Show us a bodybuilder without egg whites in his diet, and we'll show you someone who's missing out on the best protein money can buy. Paired with oatmeal, an egg-white omelet can turn your breakfast into a power meal to fuel the rest of your day.

Eggs are laid by female animals of many different species, including birds, reptiles, amphibians, and fish, and have been eaten by humans for thousands of years. Bird and reptile eggs consist of a protective eggshell, albumen (egg white), and vitellus (egg yolk), contained within various thin membranes. Popular choices for egg consumption are chicken, duck, quail, roe, and caviar, but the egg most often consumed by humans is the chicken egg.

Buy It: When purchasing eggs, do the basics: Always check the date and open the carton to check for cracks. Also, be sure the eggs are refrigerated in the store and when you get home with them. Although eggs stored out of the refrigerator won't necessarily cause illness, they do lose a grade per day when not refrigerated.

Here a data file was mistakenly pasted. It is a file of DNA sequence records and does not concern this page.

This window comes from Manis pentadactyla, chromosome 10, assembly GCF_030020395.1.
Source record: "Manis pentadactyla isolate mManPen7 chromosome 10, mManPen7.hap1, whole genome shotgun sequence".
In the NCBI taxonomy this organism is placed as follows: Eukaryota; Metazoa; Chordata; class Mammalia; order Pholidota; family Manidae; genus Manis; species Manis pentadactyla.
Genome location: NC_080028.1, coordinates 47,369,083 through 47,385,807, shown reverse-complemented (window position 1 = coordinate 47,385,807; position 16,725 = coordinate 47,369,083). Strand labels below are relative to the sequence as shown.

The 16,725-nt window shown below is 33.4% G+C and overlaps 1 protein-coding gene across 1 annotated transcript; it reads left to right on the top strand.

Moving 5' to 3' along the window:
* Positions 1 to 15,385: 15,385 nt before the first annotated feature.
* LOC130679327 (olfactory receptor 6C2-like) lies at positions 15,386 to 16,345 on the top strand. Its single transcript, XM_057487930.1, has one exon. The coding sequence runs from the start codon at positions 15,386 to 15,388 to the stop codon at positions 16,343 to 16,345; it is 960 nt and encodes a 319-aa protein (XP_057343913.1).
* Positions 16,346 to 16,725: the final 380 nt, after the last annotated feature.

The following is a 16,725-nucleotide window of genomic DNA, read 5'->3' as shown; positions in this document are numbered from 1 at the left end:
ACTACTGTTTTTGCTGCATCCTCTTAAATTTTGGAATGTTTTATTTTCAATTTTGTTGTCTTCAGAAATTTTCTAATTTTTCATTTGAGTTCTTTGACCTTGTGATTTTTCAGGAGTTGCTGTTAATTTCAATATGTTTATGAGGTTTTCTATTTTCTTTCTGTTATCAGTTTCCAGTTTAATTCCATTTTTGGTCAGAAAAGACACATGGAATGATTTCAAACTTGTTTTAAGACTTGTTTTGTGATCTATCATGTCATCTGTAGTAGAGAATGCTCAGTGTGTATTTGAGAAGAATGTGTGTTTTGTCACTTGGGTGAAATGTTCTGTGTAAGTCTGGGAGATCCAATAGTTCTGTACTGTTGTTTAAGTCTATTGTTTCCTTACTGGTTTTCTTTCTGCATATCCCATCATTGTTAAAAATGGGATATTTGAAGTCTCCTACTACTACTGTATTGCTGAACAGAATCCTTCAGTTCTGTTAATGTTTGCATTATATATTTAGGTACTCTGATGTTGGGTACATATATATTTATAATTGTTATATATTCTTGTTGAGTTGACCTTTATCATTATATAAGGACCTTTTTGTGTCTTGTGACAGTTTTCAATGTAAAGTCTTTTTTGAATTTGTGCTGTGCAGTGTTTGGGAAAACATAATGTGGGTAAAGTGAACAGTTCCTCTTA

egg
egg
Prepare It: Although many gadgets promise an easy way to separate the yolk from the white, the quickest, easiest method is to simply use your own clean hands. For this six-egg-white omelet recipe, crack six eggs into a medium-sized bowl. Next, using clean fingers, lightly grasp the yolks, lift them out one by one, and discard. With a fork or whisk, whisk the egg whites with salt, pepper and any of your favorite herbs until well combined and a few bubbles have formed on top. Spray a medium nonstick skillet with cooking spray. Place it over medium-high heat and add egg whites. After about 15 seconds, reduce heat to medium. Pull in on the edges of the omelet with a spatula and slightly tilt the pan so the uncooked egg runs under the cooked portion. Continue this around the perimeter until most of the uncooked egg disappears. Then fold the omelet in thirds, as if you're folding a letter to fit it into a business envelope. Using the spatula, carefully slide it from the pan to a plate and eat it immediately.